The government has committed to a 78% reduction in greenhouse gas emissions by 2035, with stringent new domestic and commercial energy efficiency standards introduced to meet those targets.

Edward Scott headshot

Edward Scott

To put the scale of the challenge into perspective, 90% of UK buildings face a fall in valuations as new legislation comes into play.

From April 2023, landlords cannot let commercial buildings under an existing lease without an EPC rating of ‘E’ or above – in 2028 that will increase to ‘C’ for homes, and by 2030 ‘B’ for commercial schemes.

The drive for net zero poses a challenging prospect for many landlords and investors, who may find that the cost of the necessary upgrades will exceed the value of the asset. We have already seen requirements reversed and deals delayed as a direct result of new building regulations.

Landlords also face the reality that buildings falling far short of expectations on sustainability and energy efficiency will not be top of the list for businesses – coupled with considerations around ESG and wellbeing, and the demand for experiential space, assets that do not make the grade will struggle to attract occupiers.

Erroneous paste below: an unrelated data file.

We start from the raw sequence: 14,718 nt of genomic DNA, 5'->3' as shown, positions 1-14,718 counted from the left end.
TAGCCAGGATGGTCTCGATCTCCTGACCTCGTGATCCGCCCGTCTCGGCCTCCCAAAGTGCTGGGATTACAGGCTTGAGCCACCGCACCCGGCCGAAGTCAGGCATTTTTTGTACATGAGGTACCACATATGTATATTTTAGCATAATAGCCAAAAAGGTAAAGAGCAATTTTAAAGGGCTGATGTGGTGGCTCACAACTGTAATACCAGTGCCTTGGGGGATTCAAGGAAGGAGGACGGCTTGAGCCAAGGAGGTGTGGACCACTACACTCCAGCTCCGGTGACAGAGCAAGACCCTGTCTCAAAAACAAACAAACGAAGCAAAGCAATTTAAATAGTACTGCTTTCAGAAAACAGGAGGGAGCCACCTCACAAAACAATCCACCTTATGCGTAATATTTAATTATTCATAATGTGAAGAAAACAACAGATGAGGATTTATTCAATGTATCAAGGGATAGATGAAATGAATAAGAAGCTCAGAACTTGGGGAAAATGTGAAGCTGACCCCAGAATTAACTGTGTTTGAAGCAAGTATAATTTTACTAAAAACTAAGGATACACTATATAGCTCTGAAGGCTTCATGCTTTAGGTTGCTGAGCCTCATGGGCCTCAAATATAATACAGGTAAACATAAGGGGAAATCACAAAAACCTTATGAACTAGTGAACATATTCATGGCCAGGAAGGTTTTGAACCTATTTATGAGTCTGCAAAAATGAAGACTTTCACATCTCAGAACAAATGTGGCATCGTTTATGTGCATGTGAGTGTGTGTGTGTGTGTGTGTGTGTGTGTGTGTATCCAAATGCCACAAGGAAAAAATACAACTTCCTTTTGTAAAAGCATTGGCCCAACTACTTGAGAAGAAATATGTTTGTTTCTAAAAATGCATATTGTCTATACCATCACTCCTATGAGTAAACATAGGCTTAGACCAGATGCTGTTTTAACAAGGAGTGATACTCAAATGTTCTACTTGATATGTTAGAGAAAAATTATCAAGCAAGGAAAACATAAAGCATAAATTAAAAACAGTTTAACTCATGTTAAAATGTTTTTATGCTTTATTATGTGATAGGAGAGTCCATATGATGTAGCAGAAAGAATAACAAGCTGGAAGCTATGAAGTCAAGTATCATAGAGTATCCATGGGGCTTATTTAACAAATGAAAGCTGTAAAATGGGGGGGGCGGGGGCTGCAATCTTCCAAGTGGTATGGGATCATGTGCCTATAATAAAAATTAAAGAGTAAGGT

It is vital that landlords and investors put net zero plans in place across their real estate portfolio sooner rather than later, making well-evidenced investment decisions on whether to divest buildings or put plans in place to achieve compliance.

Commercial upgrades to meet net zero targets are expected to cost landlords more than £30bn. As the recovery from the pandemic continues and the cost-of-living crisis begins to bite – with potentially significant impacts on the hospitality, retail, leisure and industrial sectors – is it a cost the industry can afford to bear?

We may find that the delivery of retrofitting and refurbishment on such a huge scale is not achievable without government support. But without a plan to tackle the challenge ahead, we almost certainly risk a collapse in valuations as the compliance gap continues to grow and net zero deadlines loom closer.

Edward Scott is associate director of valuations at chartered surveyor Copping Joyce